Riders who want better traction for riding in winter or crushing off road terrains switch up their tires before the end of the Vega life. They opt for a Burris or Hoosier treaded tire. Those who are happy with their stock Vega tire can change replace it by sending it off to Onewheel. Ideally it should be done by FM as they need to recalibrate it and sending it elsewhere might mean your warranty is voided. If you’re someone sitting on the fence about which tire is right for you, try a Onewheel rental. You might be able to rent a Onewheel with a different tire and/or tread so you can try before you change.




Grip Tape


All Onewheels come with stock grip tape to hold your feet in place on the footpads. Just like in skateboarding, they get dirty and worn down over time making them less effective.


Upkeep: It’s not necessary to clean the grip tape all the time. But there are some instances where it can help to prolong the traction and increase the grip. A brush down with a handheld brush after riding on the beach is a good idea. Also, drying the grip tape with a dry cloth after riding in wet conditions will help. The grip tape can also be cleaned with a griptape cleaner stick once it’s dry. This kind of stick will get rid of any dirt or debris that can build up, and breath some new life into your rides.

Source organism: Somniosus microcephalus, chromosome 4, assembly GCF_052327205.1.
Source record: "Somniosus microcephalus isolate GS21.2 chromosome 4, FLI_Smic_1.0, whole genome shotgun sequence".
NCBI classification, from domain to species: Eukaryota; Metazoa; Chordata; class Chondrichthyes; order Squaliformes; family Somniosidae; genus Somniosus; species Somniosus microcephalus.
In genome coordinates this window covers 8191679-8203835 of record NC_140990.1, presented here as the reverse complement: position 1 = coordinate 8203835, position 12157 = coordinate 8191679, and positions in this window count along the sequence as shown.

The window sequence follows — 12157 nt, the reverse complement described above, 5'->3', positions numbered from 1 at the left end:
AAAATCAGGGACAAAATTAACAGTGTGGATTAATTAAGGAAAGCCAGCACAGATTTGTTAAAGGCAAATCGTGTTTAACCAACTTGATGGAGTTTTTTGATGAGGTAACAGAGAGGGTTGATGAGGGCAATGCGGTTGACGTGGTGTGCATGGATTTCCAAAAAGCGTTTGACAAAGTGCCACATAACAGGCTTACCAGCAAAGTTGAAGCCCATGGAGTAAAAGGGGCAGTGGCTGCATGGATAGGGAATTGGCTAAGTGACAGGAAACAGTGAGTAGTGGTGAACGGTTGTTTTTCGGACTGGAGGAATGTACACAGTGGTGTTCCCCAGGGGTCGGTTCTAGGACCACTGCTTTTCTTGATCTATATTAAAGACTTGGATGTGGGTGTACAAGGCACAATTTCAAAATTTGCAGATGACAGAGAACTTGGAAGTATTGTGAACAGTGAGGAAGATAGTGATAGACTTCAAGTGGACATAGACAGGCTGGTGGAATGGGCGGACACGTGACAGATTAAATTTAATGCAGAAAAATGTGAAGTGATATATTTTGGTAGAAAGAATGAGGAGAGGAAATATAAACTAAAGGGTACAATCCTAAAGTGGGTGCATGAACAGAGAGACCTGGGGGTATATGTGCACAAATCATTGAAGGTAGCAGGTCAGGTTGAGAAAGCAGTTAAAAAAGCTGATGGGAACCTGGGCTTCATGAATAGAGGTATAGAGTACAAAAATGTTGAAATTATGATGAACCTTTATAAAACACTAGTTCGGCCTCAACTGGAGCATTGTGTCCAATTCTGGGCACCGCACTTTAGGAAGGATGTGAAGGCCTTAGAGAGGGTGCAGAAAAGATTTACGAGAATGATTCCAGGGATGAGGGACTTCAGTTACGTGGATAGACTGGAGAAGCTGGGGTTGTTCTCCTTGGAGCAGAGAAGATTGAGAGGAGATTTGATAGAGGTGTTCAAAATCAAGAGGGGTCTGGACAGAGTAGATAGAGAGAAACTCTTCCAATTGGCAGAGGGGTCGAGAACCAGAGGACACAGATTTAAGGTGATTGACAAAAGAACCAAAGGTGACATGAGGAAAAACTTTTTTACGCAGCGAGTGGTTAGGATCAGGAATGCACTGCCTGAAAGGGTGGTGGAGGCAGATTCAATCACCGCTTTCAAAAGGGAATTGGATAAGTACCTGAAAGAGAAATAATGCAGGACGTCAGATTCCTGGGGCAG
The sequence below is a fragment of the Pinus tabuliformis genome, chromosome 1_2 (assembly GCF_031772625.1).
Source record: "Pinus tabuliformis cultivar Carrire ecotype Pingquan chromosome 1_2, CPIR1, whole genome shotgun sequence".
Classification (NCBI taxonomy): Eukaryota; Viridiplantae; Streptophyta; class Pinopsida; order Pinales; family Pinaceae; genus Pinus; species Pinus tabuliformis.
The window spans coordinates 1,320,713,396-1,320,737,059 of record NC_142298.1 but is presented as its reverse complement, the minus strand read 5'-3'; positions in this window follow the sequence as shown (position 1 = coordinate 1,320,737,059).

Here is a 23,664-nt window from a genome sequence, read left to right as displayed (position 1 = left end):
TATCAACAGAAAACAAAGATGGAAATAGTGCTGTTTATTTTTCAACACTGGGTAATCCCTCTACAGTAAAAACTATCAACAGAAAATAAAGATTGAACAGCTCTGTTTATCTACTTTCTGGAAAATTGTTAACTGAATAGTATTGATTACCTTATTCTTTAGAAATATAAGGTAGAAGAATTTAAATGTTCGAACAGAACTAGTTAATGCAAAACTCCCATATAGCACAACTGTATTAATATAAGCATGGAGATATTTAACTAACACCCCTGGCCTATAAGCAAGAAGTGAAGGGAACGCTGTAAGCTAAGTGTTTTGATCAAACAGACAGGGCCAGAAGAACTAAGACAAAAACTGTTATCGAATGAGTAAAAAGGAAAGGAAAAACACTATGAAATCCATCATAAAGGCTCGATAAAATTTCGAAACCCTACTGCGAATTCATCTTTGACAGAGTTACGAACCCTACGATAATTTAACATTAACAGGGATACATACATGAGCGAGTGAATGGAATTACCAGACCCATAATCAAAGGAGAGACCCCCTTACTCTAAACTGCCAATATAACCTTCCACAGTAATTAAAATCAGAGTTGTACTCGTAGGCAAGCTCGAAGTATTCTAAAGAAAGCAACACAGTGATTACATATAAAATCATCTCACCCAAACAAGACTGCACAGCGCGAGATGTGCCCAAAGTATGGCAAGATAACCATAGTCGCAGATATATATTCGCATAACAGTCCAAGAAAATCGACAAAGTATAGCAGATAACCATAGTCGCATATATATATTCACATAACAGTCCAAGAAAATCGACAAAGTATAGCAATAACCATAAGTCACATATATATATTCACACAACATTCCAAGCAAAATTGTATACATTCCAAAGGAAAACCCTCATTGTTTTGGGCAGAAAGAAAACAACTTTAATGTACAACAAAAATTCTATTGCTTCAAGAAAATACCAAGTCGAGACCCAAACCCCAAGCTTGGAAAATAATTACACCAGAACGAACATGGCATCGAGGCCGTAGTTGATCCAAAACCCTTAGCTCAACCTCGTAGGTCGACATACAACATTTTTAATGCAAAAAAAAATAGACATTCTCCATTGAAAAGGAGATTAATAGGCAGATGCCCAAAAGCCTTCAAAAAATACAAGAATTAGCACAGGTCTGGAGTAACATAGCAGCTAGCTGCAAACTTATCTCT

credit@Black Diamond


Maintenance: It’s not always done, but it’s best to change the grip tape every 200 to 300 miles. Good grip means good control and good control means even better rides! Worn out grip tape can mean your feet might slip during high speeds and won’t be able to kill those sharper carves. If you’re going to dress for the slide not the ride why not make sure your grip is going to hold you in place too. You can order some new from Onewheel, CraftandRide or Floatlife and put them on at home. Here’s more information on grip tape replacements.




Battery upkeep and life

The OW + lithium iron phosphate battery and the OW + XR nickel manganese cobalt oxide battery have long lifespans and survive thousands of cycles. That means you can get years of use out of our OW if you follow some key upkeep tips.


Upkeep: If you’re not a regular user of your board, still make sure it’s charged once every two months to keep your warranty in check. FM claim to keep the battery in good condition, it should be left charging overnight a couple times occasionally to rebalance. Always store your board indoors and make sure you store it somewhere that is room temperature, not cold. Cold weather for a short time decreases the performance of the battery. Prolonged storage in cold temperatures will begin to degenerate the battery and no one wants that! If you follow the upkeep, there’s no need for maintenance - sweet!